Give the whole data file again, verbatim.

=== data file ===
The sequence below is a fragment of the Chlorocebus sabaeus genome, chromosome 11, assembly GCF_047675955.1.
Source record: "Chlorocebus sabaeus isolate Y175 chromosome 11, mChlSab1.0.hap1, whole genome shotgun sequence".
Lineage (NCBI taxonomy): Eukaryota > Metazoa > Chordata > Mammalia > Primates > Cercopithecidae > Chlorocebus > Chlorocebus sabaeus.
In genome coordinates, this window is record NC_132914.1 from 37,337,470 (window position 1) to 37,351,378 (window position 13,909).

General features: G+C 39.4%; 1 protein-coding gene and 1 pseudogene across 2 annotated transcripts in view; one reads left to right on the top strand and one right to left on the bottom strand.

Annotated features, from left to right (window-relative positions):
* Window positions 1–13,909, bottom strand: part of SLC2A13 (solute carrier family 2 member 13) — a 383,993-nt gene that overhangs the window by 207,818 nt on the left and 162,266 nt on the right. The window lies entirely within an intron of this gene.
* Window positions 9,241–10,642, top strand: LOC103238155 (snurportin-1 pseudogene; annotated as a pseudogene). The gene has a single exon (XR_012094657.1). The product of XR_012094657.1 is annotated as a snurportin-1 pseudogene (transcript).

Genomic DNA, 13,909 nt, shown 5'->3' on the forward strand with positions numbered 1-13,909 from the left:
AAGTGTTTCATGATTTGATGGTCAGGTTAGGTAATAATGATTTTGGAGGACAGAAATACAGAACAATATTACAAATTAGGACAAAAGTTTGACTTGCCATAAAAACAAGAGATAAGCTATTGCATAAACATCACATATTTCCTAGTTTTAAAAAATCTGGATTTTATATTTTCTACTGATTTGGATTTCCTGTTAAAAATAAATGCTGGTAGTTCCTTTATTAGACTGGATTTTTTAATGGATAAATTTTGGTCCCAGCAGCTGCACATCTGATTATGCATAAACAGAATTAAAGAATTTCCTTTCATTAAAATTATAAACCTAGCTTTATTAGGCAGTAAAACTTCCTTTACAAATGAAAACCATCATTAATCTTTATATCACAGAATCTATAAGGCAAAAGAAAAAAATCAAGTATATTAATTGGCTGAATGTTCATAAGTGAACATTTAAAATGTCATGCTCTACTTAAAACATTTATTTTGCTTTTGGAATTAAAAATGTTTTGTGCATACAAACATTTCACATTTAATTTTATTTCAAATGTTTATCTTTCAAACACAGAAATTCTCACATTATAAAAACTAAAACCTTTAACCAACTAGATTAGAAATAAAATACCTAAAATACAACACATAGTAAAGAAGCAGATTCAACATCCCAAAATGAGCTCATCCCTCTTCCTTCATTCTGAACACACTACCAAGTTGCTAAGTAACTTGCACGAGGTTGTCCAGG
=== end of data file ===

The sequence below is a fragment of the Chlorocebus sabaeus genome, chromosome 11, assembly GCF_047675955.1.
Source record: "Chlorocebus sabaeus isolate Y175 chromosome 11, mChlSab1.0.hap1, whole genome shotgun sequence".
Lineage (NCBI taxonomy): Eukaryota > Metazoa > Chordata > Mammalia > Primates > Cercopithecidae > Chlorocebus > Chlorocebus sabaeus.
In genome coordinates, this window is record NC_132914.1 from 37,337,470 (window position 1) to 37,351,378 (window position 13,909).

General features: G+C 39.4%; 1 protein-coding gene and 1 pseudogene across 2 annotated transcripts in view; one reads left to right on the top strand and one right to left on the bottom strand.

Annotated features, from left to right (window-relative positions):
* Window positions 1–13,909, bottom strand: part of SLC2A13 (solute carrier family 2 member 13) — a 383,993-nt gene that overhangs the window by 207,818 nt on the left and 162,266 nt on the right. The window lies entirely within an intron of this gene.
* Window positions 9,241–10,642, top strand: LOC103238155 (snurportin-1 pseudogene; annotated as a pseudogene). The gene has a single exon (XR_012094657.1). The product of XR_012094657.1 is annotated as a snurportin-1 pseudogene (transcript).

Genomic DNA, 13,909 nt, shown 5'->3' on the forward strand with positions numbered 1-13,909 from the left:
AAGTGTTTCATGATTTGATGGTCAGGTTAGGTAATAATGATTTTGGAGGACAGAAATACAGAACAATATTACAAATTAGGACAAAAGTTTGACTTGCCATAAAAACAAGAGATAAGCTATTGCATAAACATCACATATTTCCTAGTTTTAAAAAATCTGGATTTTATATTTTCTACTGATTTGGATTTCCTGTTAAAAATAAATGCTGGTAGTTCCTTTATTAGACTGGATTTTTTAATGGATAAATTTTGGTCCCAGCAGCTGCACATCTGATTATGCATAAACAGAATTAAAGAATTTCCTTTCATTAAAATTATAAACCTAGCTTTATTAGGCAGTAAAACTTCCTTTACAAATGAAAACCATCATTAATCTTTATATCACAGAATCTATAAGGCAAAAGAAAAAAATCAAGTATATTAATTGGCTGAATGTTCATAAGTGAACATTTAAAATGTCATGCTCTACTTAAAACATTTATTTTGCTTTTGGAATTAAAAATGTTTTGTGCATACAAACATTTCACATTTAATTTTATTTCAAATGTTTATCTTTCAAACACAGAAATTCTCACATTATAAAAACTAAAACCTTTAACCAACTAGATTAGAAATAAAATACCTAAAATACAACACATAGTAAAGAAGCAGATTCAACATCCCAAAATGAGCTCATCCCTCTTCCTTCATTCTGAACACACTACCAAGTTGCTAAGTAACTTGCACGAGGTTGTCCAGG